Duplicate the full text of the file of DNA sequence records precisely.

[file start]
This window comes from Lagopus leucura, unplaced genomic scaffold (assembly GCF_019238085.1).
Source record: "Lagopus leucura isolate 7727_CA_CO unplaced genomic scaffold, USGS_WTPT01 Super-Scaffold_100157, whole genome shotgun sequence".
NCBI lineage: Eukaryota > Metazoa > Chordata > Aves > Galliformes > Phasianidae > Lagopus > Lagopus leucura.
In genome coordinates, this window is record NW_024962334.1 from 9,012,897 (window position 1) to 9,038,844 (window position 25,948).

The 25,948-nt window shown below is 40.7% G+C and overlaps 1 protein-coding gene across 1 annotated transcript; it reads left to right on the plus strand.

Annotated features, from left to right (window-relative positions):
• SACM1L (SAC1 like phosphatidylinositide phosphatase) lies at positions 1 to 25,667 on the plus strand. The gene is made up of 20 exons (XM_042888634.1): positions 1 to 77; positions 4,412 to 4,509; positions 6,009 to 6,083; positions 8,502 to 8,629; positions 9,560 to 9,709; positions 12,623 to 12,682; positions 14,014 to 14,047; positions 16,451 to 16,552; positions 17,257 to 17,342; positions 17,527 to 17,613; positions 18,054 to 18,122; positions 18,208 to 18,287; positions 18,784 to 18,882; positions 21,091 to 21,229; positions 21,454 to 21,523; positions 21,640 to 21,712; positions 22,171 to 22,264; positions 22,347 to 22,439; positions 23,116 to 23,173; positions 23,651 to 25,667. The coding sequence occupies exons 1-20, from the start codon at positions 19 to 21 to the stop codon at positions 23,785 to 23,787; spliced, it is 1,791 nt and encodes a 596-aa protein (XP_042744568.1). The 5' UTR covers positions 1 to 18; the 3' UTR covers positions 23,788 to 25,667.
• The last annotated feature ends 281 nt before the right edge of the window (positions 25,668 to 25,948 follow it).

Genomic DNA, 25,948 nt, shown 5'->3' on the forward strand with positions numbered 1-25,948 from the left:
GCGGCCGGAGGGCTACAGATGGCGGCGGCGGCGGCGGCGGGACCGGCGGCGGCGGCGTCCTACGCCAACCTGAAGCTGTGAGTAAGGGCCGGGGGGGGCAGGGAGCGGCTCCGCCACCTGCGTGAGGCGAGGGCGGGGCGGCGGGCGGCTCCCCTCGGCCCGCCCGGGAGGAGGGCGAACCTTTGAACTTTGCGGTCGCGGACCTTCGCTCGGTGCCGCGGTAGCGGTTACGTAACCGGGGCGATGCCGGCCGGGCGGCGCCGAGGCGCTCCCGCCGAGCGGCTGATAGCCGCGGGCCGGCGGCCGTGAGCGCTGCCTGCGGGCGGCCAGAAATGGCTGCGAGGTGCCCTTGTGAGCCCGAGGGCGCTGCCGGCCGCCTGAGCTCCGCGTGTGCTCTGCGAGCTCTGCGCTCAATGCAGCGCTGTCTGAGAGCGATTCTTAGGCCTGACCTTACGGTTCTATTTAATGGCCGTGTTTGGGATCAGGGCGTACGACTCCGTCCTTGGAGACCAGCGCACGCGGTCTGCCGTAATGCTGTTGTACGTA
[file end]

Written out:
This window comes from Lagopus leucura, unplaced genomic scaffold (assembly GCF_019238085.1).
Source record: "Lagopus leucura isolate 7727_CA_CO unplaced genomic scaffold, USGS_WTPT01 Super-Scaffold_100157, whole genome shotgun sequence".
NCBI lineage: Eukaryota > Metazoa > Chordata > Aves > Galliformes > Phasianidae > Lagopus > Lagopus leucura.
In genome coordinates, this window is record NW_024962334.1 from 9,012,897 (window position 1) to 9,038,844 (window position 25,948).

The 25,948-nt window shown below is 40.7% G+C and overlaps 1 protein-coding gene across 1 annotated transcript; it reads left to right on the plus strand.

Annotated features, from left to right (window-relative positions):
• SACM1L (SAC1 like phosphatidylinositide phosphatase) lies at positions 1 to 25,667 on the plus strand. The gene is made up of 20 exons (XM_042888634.1): positions 1 to 77; positions 4,412 to 4,509; positions 6,009 to 6,083; positions 8,502 to 8,629; positions 9,560 to 9,709; positions 12,623 to 12,682; positions 14,014 to 14,047; positions 16,451 to 16,552; positions 17,257 to 17,342; positions 17,527 to 17,613; positions 18,054 to 18,122; positions 18,208 to 18,287; positions 18,784 to 18,882; positions 21,091 to 21,229; positions 21,454 to 21,523; positions 21,640 to 21,712; positions 22,171 to 22,264; positions 22,347 to 22,439; positions 23,116 to 23,173; positions 23,651 to 25,667. The coding sequence occupies exons 1-20, from the start codon at positions 19 to 21 to the stop codon at positions 23,785 to 23,787; spliced, it is 1,791 nt and encodes a 596-aa protein (XP_042744568.1). The 5' UTR covers positions 1 to 18; the 3' UTR covers positions 23,788 to 25,667.
• The last annotated feature ends 281 nt before the right edge of the window (positions 25,668 to 25,948 follow it).

Genomic DNA, 25,948 nt, shown 5'->3' on the forward strand with positions numbered 1-25,948 from the left:
GCGGCCGGAGGGCTACAGATGGCGGCGGCGGCGGCGGCGGGACCGGCGGCGGCGGCGTCCTACGCCAACCTGAAGCTGTGAGTAAGGGCCGGGGGGGGCAGGGAGCGGCTCCGCCACCTGCGTGAGGCGAGGGCGGGGCGGCGGGCGGCTCCCCTCGGCCCGCCCGGGAGGAGGGCGAACCTTTGAACTTTGCGGTCGCGGACCTTCGCTCGGTGCCGCGGTAGCGGTTACGTAACCGGGGCGATGCCGGCCGGGCGGCGCCGAGGCGCTCCCGCCGAGCGGCTGATAGCCGCGGGCCGGCGGCCGTGAGCGCTGCCTGCGGGCGGCCAGAAATGGCTGCGAGGTGCCCTTGTGAGCCCGAGGGCGCTGCCGGCCGCCTGAGCTCCGCGTGTGCTCTGCGAGCTCTGCGCTCAATGCAGCGCTGTCTGAGAGCGATTCTTAGGCCTGACCTTACGGTTCTATTTAATGGCCGTGTTTGGGATCAGGGCGTACGACTCCGTCCTTGGAGACCAGCGCACGCGGTCTGCCGTAATGCTGTTGTACGTA